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Prempro Users, Lawyers Resort to Legal Remedy - Chicago Tribune - September 11, 2002

Prempro Users, Lawyers Resort to Legal Remedy
By: Melissa Knopper
Chicago Tribune
September 11, 2002

About two years after she started taking the hormone replacement therapy drug Prempro, Gayle Lewers went in for a routine mammogram.

"A couple of days later, I got a call from my doctor," Lewers recalls. "He said I had a tumor."

Surgeons discovered Lewers actually had five tumors in both breasts, so she had to have a double mastectomy and a grueling six months of chemotherapy. Ten years later, Lewers is doing well. But she had an emotional setback a few weeks ago when she heard about a study that linked Prempro with an increased risk of breast cancer.

"I thought, 'Oh, my God, I took this medicine,' " says Lewers, 59, of Lake Zurich. "I called my daughter crying."

Then, she called a lawyer.

Lewers is one of four named plaintiffs in a class-action lawsuit filed in federal court in Chicago by the law firm Kenneth B. Moll & Associates against Wyeth Inc., the drug company that makes Prempro. Lewers is suing Madison, N.J.-based Wyeth for personal injury compensation. She believes Prempro caused her breast cancer because she has no family history of the disease, she never smoked, she doesn't drink and Prempro was the only drug she was taking.

Moll & Associates, of Chicago, is one of a half-dozen firms across the country--from Kansas City, Mo., to Philadelphia--to file similar lawsuits against Wyeth. The class-action suits were filed after federal health officials in July halted a clinical study of the risks and benefits of hormone replacement therapy. The study of 16,000 women was part of the Women's Health Initiative, which was launched in 1991 by the National Institutes of Health to investigate various health issues of postmenopausal women.

Half of the WHI participants took Prempro, a combination of estrogen and progestin, and half took a placebo. Researchers discovered women who took Prempro for five years had a 26 percent higher chance of developing breast cancer than women who took the placebo. Scientists also found a 41 percent higher risk of strokes, 29 percent higher risk of heart attacks and 100 percent higher risk of blood clots.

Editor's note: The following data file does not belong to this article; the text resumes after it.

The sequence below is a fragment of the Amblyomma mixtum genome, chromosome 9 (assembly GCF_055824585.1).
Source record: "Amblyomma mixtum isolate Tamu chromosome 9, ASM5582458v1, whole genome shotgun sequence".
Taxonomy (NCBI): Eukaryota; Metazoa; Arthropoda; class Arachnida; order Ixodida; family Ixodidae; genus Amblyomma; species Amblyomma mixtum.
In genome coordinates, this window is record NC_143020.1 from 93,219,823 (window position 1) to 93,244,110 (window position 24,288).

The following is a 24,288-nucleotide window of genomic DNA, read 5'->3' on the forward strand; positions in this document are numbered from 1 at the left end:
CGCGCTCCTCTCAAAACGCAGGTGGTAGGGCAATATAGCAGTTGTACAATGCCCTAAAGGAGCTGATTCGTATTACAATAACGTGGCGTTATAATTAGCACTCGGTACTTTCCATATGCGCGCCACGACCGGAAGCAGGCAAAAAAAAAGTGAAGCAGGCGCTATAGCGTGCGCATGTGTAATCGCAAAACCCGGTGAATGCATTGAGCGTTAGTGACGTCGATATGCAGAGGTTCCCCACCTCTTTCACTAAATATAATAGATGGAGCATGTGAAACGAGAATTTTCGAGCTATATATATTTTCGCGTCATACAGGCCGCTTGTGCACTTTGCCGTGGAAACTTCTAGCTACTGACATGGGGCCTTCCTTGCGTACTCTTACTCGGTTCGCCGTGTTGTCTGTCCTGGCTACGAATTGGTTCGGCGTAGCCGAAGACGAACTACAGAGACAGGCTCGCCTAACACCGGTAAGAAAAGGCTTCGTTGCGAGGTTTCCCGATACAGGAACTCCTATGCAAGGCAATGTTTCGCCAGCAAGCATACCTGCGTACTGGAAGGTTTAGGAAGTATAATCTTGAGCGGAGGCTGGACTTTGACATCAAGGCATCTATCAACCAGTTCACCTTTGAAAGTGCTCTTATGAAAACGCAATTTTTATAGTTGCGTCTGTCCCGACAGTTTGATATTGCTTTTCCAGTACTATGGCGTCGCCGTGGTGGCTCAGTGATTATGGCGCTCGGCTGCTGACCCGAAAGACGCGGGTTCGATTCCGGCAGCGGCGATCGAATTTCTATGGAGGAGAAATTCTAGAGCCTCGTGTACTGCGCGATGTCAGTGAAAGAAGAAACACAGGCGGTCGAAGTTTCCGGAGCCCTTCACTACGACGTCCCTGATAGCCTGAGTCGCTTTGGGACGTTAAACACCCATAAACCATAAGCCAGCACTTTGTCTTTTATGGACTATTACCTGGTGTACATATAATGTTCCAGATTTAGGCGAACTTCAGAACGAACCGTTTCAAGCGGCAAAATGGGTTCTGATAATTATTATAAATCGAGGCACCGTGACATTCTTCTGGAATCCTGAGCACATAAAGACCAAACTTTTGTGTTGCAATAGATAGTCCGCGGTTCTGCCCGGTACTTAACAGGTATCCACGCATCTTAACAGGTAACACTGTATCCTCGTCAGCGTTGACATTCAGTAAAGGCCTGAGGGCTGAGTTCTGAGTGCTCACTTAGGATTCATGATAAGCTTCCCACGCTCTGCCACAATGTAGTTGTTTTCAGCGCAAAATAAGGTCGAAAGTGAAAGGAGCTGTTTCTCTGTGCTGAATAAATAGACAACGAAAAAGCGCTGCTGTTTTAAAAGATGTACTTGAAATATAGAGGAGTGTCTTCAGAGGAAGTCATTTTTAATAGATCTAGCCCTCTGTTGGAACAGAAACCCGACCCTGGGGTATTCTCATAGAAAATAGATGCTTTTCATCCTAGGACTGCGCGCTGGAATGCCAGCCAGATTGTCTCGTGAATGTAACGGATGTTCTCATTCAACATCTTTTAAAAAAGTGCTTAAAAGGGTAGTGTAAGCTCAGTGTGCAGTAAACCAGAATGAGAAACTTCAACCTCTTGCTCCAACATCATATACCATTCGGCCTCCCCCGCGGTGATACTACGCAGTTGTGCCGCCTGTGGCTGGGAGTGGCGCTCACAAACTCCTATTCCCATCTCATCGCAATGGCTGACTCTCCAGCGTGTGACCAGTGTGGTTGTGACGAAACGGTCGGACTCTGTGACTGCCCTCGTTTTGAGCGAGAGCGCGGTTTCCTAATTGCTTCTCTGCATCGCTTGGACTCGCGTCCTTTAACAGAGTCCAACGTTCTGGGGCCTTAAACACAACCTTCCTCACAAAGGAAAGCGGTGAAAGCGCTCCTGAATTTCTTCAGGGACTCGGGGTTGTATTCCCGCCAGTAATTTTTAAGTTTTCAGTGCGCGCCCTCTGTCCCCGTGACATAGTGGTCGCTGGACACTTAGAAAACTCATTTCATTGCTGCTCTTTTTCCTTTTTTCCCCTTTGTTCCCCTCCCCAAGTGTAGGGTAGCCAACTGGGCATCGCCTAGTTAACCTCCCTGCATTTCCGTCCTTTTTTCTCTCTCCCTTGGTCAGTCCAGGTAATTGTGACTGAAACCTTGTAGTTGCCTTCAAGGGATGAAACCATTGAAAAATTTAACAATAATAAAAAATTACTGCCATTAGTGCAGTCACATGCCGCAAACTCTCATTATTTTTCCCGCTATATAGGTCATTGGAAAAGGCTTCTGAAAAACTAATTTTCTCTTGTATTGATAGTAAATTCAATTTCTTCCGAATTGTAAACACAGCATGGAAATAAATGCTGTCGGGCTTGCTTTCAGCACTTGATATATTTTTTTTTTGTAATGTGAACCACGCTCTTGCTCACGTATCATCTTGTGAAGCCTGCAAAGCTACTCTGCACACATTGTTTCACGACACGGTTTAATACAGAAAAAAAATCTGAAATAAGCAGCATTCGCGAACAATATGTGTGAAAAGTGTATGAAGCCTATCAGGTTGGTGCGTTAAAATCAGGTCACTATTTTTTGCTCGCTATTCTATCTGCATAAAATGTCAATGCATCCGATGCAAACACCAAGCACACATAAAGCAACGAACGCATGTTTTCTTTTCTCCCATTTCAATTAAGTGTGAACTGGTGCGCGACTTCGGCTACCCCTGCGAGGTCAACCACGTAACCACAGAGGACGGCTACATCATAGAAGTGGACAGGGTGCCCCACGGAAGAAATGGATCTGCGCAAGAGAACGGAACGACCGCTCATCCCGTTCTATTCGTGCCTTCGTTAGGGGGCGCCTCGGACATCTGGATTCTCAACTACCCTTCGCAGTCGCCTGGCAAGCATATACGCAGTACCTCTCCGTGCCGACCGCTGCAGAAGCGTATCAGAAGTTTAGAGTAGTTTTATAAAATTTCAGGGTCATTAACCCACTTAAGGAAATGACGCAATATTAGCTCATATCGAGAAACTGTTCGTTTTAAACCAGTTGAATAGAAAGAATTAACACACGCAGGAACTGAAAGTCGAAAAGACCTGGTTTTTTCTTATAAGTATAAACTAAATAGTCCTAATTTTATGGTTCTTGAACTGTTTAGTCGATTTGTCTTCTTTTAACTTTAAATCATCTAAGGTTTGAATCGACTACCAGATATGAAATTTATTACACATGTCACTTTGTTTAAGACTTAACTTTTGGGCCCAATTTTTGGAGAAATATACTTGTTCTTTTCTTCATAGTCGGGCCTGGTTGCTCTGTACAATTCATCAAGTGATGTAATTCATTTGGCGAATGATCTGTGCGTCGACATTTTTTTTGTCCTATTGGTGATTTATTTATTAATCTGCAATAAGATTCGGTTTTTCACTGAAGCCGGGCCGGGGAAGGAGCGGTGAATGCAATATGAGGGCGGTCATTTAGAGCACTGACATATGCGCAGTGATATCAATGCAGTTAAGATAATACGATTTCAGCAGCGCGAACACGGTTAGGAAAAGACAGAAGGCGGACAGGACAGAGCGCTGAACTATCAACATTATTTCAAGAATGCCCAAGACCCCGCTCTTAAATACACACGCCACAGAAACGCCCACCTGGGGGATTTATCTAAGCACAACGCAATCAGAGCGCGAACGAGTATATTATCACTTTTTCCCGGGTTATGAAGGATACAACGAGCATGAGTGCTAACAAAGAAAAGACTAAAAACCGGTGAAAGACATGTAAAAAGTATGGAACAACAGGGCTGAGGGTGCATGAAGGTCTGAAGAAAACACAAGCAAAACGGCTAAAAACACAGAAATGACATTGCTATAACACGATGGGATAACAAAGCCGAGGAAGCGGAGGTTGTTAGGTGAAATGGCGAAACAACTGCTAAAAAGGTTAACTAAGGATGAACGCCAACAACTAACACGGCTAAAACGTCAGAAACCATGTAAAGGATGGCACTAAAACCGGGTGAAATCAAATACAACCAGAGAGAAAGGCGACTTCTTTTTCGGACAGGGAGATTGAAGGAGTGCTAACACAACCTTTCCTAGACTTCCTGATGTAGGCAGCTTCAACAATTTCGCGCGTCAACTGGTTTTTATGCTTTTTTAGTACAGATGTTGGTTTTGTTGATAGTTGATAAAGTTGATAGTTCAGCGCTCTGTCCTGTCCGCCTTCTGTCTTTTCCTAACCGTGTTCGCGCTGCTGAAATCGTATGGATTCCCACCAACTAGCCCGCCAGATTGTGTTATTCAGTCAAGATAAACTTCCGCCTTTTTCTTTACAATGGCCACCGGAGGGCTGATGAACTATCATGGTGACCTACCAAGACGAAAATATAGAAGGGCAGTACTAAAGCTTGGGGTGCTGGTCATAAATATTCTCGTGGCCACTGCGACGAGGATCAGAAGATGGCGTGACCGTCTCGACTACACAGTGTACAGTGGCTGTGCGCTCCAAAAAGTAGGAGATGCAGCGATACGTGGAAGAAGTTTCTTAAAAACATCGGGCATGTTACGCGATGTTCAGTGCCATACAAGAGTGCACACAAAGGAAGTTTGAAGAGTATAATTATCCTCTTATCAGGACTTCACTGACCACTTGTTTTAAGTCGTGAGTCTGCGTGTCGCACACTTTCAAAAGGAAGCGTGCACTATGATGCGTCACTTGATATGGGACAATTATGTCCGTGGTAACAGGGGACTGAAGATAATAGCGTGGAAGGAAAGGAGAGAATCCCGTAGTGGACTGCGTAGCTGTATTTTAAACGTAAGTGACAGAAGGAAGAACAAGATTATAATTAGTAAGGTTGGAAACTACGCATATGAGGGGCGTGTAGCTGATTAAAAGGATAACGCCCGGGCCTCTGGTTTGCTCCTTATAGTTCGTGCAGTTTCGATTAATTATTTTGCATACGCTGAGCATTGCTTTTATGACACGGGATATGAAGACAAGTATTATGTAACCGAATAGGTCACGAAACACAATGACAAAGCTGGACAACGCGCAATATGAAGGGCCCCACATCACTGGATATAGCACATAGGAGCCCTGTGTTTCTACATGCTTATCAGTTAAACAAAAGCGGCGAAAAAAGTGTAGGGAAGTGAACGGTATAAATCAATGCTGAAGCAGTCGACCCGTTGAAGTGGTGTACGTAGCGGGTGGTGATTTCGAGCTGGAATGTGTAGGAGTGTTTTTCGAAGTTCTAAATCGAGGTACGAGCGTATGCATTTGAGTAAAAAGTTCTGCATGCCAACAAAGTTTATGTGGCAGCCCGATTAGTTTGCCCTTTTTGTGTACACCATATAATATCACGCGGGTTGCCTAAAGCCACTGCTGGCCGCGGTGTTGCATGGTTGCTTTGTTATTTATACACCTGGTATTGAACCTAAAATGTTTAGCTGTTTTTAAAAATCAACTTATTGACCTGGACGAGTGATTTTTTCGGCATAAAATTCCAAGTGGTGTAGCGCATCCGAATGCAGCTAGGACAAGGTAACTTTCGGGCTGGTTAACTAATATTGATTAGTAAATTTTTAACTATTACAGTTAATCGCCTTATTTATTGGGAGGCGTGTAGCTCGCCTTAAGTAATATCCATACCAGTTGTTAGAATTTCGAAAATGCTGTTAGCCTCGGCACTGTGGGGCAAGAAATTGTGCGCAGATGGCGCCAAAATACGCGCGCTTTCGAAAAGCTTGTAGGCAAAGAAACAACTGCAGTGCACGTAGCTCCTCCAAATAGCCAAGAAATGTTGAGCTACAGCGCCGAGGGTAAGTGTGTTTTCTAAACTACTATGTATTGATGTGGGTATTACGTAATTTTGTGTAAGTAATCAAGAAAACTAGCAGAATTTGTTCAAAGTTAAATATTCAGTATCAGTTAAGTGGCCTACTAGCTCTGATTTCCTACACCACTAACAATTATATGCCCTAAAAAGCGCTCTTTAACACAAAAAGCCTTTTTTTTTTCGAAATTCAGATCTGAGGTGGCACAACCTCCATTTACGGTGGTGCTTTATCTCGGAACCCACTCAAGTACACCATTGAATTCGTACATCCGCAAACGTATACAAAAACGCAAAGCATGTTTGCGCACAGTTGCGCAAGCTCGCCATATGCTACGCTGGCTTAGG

"The cardiovascular and cancer risks of estrogen plus progestin outweigh any benefits," said NIH researcher Dr. Claude Lenfant.

Sonia Kinra, a Moll & Associates attorney working on the Prempro case, has been taking calls from hundreds of women who are worried they will develop breast cancer because they took Prempro. The firm has been contacted by more than 3,000 women worldwide, she said.

"They took this drug hoping to alleviate other problems," Kinra says. "It's the not knowing that makes them so nervous."

To give those women peace of mind, the Chicago suit is asking Wyeth to set up a medical monitoring fund, which will pay for mammograms and other diagnostic tests for women who took Prempro. The lawsuit also asks Wyeth to give any women who took Prempro a refund for prescriptions they had filled in the past.

Most of the five other class-action lawsuits filed against Wyeth over Prempro include the same demands. If successful, the plaintiffs could collect billions of dollars in compensation and monitoring funds; approximately 6 million women in the United States took Prempro before the July announcement. Many of the same firms also pursued lawsuits against Wyeth in 1999 for cardiovascular problems associated with the diet drug fen-phen. So far, $11.3 billion has been paid by Wyeth--known at the time as American Home Products Corp.--to settle fen-phen claims.